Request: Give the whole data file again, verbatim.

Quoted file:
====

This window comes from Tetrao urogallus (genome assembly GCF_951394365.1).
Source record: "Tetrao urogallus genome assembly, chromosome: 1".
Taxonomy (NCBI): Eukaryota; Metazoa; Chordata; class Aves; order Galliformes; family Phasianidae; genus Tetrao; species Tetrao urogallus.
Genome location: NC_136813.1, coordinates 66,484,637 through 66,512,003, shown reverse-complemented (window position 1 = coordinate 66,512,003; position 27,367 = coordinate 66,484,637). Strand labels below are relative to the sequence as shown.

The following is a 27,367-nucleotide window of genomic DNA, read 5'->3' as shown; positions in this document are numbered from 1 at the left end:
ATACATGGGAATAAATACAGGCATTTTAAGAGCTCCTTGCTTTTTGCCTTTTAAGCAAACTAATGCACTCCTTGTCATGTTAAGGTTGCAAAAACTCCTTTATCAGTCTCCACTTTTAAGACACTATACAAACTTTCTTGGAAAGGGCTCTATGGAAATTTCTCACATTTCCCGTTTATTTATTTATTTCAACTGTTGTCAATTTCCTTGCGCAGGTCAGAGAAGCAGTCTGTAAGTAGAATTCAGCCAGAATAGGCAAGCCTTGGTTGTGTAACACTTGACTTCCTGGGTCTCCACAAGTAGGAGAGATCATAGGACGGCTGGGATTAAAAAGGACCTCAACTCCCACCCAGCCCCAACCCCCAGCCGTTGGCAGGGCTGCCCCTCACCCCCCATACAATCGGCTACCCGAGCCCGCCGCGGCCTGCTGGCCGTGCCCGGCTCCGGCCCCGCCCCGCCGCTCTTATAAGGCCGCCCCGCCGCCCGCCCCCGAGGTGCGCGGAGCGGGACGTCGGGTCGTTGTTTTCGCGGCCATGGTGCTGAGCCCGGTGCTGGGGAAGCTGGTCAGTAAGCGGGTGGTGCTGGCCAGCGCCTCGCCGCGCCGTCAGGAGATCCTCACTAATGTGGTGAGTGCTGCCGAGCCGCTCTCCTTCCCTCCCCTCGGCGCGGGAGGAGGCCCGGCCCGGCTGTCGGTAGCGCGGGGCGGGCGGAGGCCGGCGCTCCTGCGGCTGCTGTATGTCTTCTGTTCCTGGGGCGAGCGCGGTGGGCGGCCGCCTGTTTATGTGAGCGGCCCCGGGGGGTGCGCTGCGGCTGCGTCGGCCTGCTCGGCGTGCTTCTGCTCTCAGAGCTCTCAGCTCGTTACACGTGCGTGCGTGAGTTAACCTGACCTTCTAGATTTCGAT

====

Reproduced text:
This window comes from Tetrao urogallus (genome assembly GCF_951394365.1).
Source record: "Tetrao urogallus genome assembly, chromosome: 1".
Taxonomy (NCBI): Eukaryota; Metazoa; Chordata; class Aves; order Galliformes; family Phasianidae; genus Tetrao; species Tetrao urogallus.
Genome location: NC_136813.1, coordinates 66,484,637 through 66,512,003, shown reverse-complemented (window position 1 = coordinate 66,512,003; position 27,367 = coordinate 66,484,637). Strand labels below are relative to the sequence as shown.

The following is a 27,367-nucleotide window of genomic DNA, read 5'->3' as shown; positions in this document are numbered from 1 at the left end:
ATACATGGGAATAAATACAGGCATTTTAAGAGCTCCTTGCTTTTTGCCTTTTAAGCAAACTAATGCACTCCTTGTCATGTTAAGGTTGCAAAAACTCCTTTATCAGTCTCCACTTTTAAGACACTATACAAACTTTCTTGGAAAGGGCTCTATGGAAATTTCTCACATTTCCCGTTTATTTATTTATTTCAACTGTTGTCAATTTCCTTGCGCAGGTCAGAGAAGCAGTCTGTAAGTAGAATTCAGCCAGAATAGGCAAGCCTTGGTTGTGTAACACTTGACTTCCTGGGTCTCCACAAGTAGGAGAGATCATAGGACGGCTGGGATTAAAAAGGACCTCAACTCCCACCCAGCCCCAACCCCCAGCCGTTGGCAGGGCTGCCCCTCACCCCCCATACAATCGGCTACCCGAGCCCGCCGCGGCCTGCTGGCCGTGCCCGGCTCCGGCCCCGCCCCGCCGCTCTTATAAGGCCGCCCCGCCGCCCGCCCCCGAGGTGCGCGGAGCGGGACGTCGGGTCGTTGTTTTCGCGGCCATGGTGCTGAGCCCGGTGCTGGGGAAGCTGGTCAGTAAGCGGGTGGTGCTGGCCAGCGCCTCGCCGCGCCGTCAGGAGATCCTCACTAATGTGGTGAGTGCTGCCGAGCCGCTCTCCTTCCCTCCCCTCGGCGCGGGAGGAGGCCCGGCCCGGCTGTCGGTAGCGCGGGGCGGGCGGAGGCCGGCGCTCCTGCGGCTGCTGTATGTCTTCTGTTCCTGGGGCGAGCGCGGTGGGCGGCCGCCTGTTTATGTGAGCGGCCCCGGGGGGTGCGCTGCGGCTGCGTCGGCCTGCTCGGCGTGCTTCTGCTCTCAGAGCTCTCAGCTCGTTACACGTGCGTGCGTGAGTTAACCTGACCTTCTAGATTTCGAT